Mime-Version: 1.0
Content-Type: text/plain; charset=us-ascii
Date: Mon, 11
Dec 2000 21:41:21 -0700
Status: RO
Content-Length: 3330

Here's the info on the placement of the LKP components. It's not to pretty
having so many files in the root of the CD ... oh well.

XXXXX/XXXX, please take
the lead to coordinate inclusion of the LKP components into our build.

-later, XXX

------- Forwarded Message

Date:    Mon, 11 Dec 2000
18:22:39 -0800
Subject: Re: [Fwd: LKP integration onto OpenLinux Server CD]


XXXXXXX asked me to send you information about the current directory
structure for the LTP/LKP CD.

Due to the UW7 scoadmin application installer
limitations (and that of the pkgadd utility) we are forced to unpack the
packages into their prospective directories at the top level of the cd. So
unfortunately we can not put all the LKP pieces under a LKP/ directory. The
recent decision to replace the single patch ptf7603 with the UW7 maintanance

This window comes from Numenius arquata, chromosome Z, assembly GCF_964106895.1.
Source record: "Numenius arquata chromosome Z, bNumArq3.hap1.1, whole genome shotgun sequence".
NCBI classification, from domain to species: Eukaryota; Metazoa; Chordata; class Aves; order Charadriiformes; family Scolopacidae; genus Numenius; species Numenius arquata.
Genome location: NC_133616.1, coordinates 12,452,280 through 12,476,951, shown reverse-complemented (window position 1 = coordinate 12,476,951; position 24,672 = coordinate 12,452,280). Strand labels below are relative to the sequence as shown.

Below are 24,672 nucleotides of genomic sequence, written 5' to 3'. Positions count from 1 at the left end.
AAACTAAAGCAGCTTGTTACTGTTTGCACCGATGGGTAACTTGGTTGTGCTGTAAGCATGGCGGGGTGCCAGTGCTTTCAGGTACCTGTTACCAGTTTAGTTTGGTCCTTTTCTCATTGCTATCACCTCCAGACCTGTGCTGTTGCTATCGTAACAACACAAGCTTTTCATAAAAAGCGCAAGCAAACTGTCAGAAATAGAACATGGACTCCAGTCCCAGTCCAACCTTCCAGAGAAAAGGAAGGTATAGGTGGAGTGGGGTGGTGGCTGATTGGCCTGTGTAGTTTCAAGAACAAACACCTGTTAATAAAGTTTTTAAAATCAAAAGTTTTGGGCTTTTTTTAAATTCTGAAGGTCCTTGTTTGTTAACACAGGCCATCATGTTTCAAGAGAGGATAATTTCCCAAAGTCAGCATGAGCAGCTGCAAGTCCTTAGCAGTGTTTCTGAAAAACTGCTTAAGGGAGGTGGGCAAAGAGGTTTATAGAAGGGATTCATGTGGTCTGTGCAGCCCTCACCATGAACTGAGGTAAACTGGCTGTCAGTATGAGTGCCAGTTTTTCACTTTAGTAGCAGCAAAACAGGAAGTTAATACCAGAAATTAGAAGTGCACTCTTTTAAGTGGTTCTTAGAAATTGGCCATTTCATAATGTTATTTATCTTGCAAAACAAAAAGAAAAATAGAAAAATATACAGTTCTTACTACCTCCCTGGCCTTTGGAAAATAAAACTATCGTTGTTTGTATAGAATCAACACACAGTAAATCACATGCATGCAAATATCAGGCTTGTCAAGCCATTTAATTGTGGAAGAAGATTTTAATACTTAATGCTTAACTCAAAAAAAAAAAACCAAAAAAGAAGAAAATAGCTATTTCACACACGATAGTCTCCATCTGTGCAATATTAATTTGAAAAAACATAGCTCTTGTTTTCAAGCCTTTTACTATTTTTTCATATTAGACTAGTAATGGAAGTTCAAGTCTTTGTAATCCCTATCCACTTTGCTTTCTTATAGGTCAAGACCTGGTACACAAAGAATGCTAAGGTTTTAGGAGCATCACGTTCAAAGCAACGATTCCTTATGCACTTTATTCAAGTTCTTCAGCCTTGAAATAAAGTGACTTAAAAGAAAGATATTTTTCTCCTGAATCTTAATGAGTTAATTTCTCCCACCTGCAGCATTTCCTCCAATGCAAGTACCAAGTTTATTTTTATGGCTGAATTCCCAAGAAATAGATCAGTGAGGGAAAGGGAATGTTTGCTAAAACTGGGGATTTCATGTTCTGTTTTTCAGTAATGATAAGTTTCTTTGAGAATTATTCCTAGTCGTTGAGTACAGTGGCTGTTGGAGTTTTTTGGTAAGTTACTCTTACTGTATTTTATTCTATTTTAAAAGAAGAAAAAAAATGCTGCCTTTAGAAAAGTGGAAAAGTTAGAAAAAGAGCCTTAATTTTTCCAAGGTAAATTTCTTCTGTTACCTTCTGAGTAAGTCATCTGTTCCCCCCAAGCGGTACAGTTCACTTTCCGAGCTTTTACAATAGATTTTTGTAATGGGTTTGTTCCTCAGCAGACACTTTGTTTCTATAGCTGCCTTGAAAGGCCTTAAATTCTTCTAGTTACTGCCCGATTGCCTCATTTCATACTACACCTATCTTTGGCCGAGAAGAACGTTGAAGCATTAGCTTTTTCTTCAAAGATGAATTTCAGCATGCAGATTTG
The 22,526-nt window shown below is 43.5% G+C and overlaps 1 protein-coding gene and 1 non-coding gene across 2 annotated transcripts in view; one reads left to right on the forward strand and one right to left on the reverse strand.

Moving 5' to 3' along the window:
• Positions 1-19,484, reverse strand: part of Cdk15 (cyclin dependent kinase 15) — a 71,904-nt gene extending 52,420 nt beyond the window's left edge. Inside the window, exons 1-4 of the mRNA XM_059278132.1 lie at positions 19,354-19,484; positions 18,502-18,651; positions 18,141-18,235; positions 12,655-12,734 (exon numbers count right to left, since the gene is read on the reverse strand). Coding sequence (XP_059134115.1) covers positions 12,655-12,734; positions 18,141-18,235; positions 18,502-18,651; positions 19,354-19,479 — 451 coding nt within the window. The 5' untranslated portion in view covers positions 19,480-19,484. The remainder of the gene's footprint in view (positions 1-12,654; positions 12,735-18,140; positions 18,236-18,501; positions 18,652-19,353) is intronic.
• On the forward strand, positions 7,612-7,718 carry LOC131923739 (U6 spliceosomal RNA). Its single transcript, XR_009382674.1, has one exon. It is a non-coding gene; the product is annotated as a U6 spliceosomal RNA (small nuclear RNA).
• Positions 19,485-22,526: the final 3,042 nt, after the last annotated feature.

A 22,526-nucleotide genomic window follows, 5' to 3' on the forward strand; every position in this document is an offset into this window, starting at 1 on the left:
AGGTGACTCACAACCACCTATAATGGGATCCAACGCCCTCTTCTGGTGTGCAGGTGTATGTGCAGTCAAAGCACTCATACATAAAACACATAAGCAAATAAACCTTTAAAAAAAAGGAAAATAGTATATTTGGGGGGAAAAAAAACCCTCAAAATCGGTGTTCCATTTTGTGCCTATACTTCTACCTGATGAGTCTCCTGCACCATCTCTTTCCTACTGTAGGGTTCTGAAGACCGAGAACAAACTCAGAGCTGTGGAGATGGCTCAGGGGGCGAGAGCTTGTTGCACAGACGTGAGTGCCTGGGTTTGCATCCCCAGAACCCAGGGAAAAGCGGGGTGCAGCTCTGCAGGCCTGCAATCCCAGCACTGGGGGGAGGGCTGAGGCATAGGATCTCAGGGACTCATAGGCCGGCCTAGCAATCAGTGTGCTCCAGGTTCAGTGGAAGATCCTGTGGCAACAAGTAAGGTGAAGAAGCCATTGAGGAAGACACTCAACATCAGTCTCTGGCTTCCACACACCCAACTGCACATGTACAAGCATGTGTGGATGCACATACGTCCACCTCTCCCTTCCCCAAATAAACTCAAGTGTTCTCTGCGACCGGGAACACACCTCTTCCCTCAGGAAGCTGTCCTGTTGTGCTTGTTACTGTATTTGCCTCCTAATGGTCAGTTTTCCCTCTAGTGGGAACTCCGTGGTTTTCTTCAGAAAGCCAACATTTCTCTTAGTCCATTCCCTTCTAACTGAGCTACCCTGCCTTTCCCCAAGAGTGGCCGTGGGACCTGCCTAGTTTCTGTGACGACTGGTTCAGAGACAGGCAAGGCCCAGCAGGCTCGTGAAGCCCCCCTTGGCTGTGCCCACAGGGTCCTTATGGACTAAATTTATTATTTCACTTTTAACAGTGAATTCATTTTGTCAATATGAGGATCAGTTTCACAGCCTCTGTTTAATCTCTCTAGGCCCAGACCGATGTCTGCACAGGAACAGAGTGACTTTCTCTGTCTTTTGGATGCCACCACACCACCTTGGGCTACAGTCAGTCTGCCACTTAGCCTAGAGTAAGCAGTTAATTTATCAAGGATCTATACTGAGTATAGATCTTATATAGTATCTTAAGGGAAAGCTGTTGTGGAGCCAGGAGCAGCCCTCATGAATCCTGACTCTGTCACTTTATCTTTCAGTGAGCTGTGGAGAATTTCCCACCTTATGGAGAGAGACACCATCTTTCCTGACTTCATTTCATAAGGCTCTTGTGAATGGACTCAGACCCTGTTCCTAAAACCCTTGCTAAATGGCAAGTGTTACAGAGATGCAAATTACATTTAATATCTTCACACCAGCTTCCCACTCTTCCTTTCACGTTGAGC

set (set71101) has definitely added to the unwieldliness of  the layout.

once again this "top level" layout is the only solution  for being able to use
the GUI based installer. 

Here is a current snapshot of the directory structure
including the Caldera


[long list of
patches elided]


If there is any more
information you need or want please let me know!


So, not only were parts of the kernel being distributed, but also a large number of other GPLed packages (which might be "mere aggregation").

[ Reply to This | # ]

Long Hair title goes to legacy Unix
Authored by: Anonymous on Tuesday, August 09 2005 @ 11:18 PM EDT
I can't speak to the smelly part but as for hair, just compare a picture of
Dennis Richie in the early '70s with a picture of Linux Torvalds in the late

[ Reply to This | # ]

This is likely nothing. really.
Authored by: Anonymous on Tuesday, August 09 2005 @ 11:34 PM EDT
the technical reasons why this is not what you probably think it is. (GPL
violation, copying, etc).

all major unixes have emulation layers. *BSD, solaris, AIX, HPUX.. etc.

the emulation layers works by intercepting all communication from the
application (ie: your cool linux only binary). And faking out the application to
force it into thinking it is really talking to a linux kernel.

So the app sends out a request for some file on disk. the host kernel grabs that
syscall and will transform it into a syscall/io request/irq that will actually
work on the host system. Do you need to incorporate linux code to make this